9th Experimental Archaeology Conference abstract – Warren and Murphy

“buildingmesolithic”: recent experimental reconstructions of Mesolithic houses in Ireland Graeme Warren and John Murphy University College Dublin This paper reviews two recent experimental archaeological reconstructions of Mesolithic houses in Ireland. Both houses were based closely on the ground plan of the first known Mesolithic site in Ireland, Mt Sandel, excavated by Prof. Peter Woodman (Woodman … Continue reading

9th Experimental Archaeology Conference abstract – Gilhooly

A Study of Prehistoric Irish Shale and Porcellanite Axes/Adzes through Experimentation, Quantification and Comparative Analysis Bernard Gilhooly University College Dublin This paper will discuss the methodological approaches currently being applied to the analysis of particular lithologies of prehistoric Irish axes/adzes and the range of skill sets developed to accomplish this. As part of an ongoing … Continue reading

9th Experimental Archaeology Conference abstract – Molloy and Wisniewski

Look with your eyes, not with your hands? Combining 3D visualisation and kinaesthetic methods for understanding use-wear on prehistoric metalwork Barry Molloy and Mariusz Wisniewski University College Dublin Since the beginnings of Experimental Archaeology, there has been an uneasy tension surrounding the role of the investigator. The scientific ethos of the New Archaeology tradition sought … Continue reading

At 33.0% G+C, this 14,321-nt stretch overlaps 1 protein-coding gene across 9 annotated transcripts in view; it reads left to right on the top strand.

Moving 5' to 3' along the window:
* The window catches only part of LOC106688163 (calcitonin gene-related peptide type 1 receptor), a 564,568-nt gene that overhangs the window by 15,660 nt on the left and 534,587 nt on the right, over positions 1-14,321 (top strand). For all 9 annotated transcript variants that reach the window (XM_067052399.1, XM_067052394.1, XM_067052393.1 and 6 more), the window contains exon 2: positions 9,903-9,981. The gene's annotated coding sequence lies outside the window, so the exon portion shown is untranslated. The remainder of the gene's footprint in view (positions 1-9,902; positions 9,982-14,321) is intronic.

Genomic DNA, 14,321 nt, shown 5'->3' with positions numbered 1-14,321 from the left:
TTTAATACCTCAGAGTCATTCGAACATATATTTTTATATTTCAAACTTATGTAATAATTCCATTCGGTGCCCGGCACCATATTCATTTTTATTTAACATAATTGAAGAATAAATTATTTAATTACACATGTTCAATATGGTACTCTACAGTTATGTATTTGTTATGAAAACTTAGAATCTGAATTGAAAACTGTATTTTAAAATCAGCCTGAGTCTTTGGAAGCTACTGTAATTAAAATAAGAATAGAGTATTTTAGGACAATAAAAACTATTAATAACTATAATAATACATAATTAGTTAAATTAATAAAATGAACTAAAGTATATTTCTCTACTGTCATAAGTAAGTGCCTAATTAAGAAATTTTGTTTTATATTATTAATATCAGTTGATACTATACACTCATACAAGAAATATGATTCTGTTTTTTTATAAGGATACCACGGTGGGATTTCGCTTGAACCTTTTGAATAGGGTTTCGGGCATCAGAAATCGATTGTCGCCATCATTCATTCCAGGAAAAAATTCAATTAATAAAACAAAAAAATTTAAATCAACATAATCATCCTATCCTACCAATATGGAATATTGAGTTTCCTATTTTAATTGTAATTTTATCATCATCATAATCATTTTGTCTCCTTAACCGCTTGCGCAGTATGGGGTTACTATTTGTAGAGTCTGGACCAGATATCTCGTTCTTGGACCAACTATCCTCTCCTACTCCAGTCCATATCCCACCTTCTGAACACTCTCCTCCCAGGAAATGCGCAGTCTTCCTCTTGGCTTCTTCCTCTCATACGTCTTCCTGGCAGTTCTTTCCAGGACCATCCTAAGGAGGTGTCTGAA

9th Experimental Archaeology Conference abstract – Clarke and Inwood

Cremation in Irish Neolothic tombs copyright Clarke and Inwood

Creation and Cremation: Understanding ritual use of Neolithic material culture of the Irish passage tomb tradition in relation to the cremation process Tara Clarke & Niall Inwood University College Dublin During the Irish Neolithic the primary form of burial practice is cremation. Associated with this practice from c.3300-2700 is the construction and primary use of … Continue reading

7th Experimental Archaeology Conference Abstract – Bernard Gilhooly

Neither Rough nor Tuff; an Experimental Approach to Understanding the Durability of Prehistoric Irish Shale Axes Bernard Gilhooly University College Dublin, School of Archaeology Shale was the second most popular lithology used in Irish prehistory for the production of axeheads (Cooney & Mandal, forthcoming). Yet, as a fine-grained sedimentary stone, there have been questions about … Continue reading